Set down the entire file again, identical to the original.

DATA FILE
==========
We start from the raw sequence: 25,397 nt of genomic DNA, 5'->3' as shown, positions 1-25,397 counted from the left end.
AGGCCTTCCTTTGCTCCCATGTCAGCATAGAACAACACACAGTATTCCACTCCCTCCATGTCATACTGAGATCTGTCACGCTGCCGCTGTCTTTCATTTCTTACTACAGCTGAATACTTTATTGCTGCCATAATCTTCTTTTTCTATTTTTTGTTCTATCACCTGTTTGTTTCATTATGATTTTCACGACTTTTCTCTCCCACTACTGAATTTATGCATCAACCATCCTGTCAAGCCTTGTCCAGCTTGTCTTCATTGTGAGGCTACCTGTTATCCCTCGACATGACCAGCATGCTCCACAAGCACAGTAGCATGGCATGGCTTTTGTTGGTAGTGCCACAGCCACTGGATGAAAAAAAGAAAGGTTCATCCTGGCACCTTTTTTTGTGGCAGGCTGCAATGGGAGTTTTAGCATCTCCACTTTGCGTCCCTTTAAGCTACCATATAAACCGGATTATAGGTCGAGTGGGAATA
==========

We start from the raw sequence: 25,397 nt of genomic DNA, 5'->3' as shown, positions 1-25,397 counted from the left end.
AGGCCTTCCTTTGCTCCCATGTCAGCATAGAACAACACACAGTATTCCACTCCCTCCATGTCATACTGAGATCTGTCACGCTGCCGCTGTCTTTCATTTCTTACTACAGCTGAATACTTTATTGCTGCCATAATCTTCTTTTTCTATTTTTTGTTCTATCACCTGTTTGTTTCATTATGATTTTCACGACTTTTCTCTCCCACTACTGAATTTATGCATCAACCATCCTGTCAAGCCTTGTCCAGCTTGTCTTCATTGTGAGGCTACCTGTTATCCCTCGACATGACCAGCATGCTCCACAAGCACAGTAGCATGGCATGGCTTTTGTTGGTAGTGCCACAGCCACTGGATGAAAAAAAGAAAGGTTCATCCTGGCACCTTTTTTTGTGGCAGGCTGCAATGGGAGTTTTAGCATCTCCACTTTGCGTCCCTTTAAGCTACCATATAAACCGGATTATAGGTCGAGTGGGAATA